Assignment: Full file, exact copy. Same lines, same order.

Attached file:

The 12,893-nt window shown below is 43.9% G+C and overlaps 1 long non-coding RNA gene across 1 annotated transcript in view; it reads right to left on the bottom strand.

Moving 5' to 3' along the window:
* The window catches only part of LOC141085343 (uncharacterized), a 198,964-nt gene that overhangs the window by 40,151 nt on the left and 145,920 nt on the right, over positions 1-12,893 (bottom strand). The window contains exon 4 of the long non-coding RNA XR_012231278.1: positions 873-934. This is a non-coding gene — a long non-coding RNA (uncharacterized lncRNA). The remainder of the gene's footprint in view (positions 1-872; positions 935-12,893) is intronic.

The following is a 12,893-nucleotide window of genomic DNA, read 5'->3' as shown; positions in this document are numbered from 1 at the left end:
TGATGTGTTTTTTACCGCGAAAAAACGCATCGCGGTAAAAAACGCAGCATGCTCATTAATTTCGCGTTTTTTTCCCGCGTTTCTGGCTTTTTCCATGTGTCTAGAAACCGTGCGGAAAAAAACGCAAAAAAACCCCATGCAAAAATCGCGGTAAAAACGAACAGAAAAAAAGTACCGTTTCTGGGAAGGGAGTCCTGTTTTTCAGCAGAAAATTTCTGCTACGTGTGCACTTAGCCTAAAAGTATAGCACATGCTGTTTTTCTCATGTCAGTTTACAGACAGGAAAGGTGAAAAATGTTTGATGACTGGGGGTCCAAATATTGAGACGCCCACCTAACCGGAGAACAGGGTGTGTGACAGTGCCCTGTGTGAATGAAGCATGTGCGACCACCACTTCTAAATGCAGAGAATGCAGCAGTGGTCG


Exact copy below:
The 12,893-nt window shown below is 43.9% G+C and overlaps 1 long non-coding RNA gene across 1 annotated transcript in view; it reads right to left on the bottom strand.

Moving 5' to 3' along the window:
* The window catches only part of LOC141085343 (uncharacterized), a 198,964-nt gene that overhangs the window by 40,151 nt on the left and 145,920 nt on the right, over positions 1-12,893 (bottom strand). The window contains exon 4 of the long non-coding RNA XR_012231278.1: positions 873-934. This is a non-coding gene — a long non-coding RNA (uncharacterized lncRNA). The remainder of the gene's footprint in view (positions 1-872; positions 935-12,893) is intronic.

The following is a 12,893-nucleotide window of genomic DNA, read 5'->3' as shown; positions in this document are numbered from 1 at the left end:
TGATGTGTTTTTTACCGCGAAAAAACGCATCGCGGTAAAAAACGCAGCATGCTCATTAATTTCGCGTTTTTTTCCCGCGTTTCTGGCTTTTTCCATGTGTCTAGAAACCGTGCGGAAAAAAACGCAAAAAAACCCCATGCAAAAATCGCGGTAAAAACGAACAGAAAAAAAGTACCGTTTCTGGGAAGGGAGTCCTGTTTTTCAGCAGAAAATTTCTGCTACGTGTGCACTTAGCCTAAAAGTATAGCACATGCTGTTTTTCTCATGTCAGTTTACAGACAGGAAAGGTGAAAAATGTTTGATGACTGGGGGTCCAAATATTGAGACGCCCACCTAACCGGAGAACAGGGTGTGTGACAGTGCCCTGTGTGAATGAAGCATGTGCGACCACCACTTCTAAATGCAGAGAATGCAGCAGTGGTCG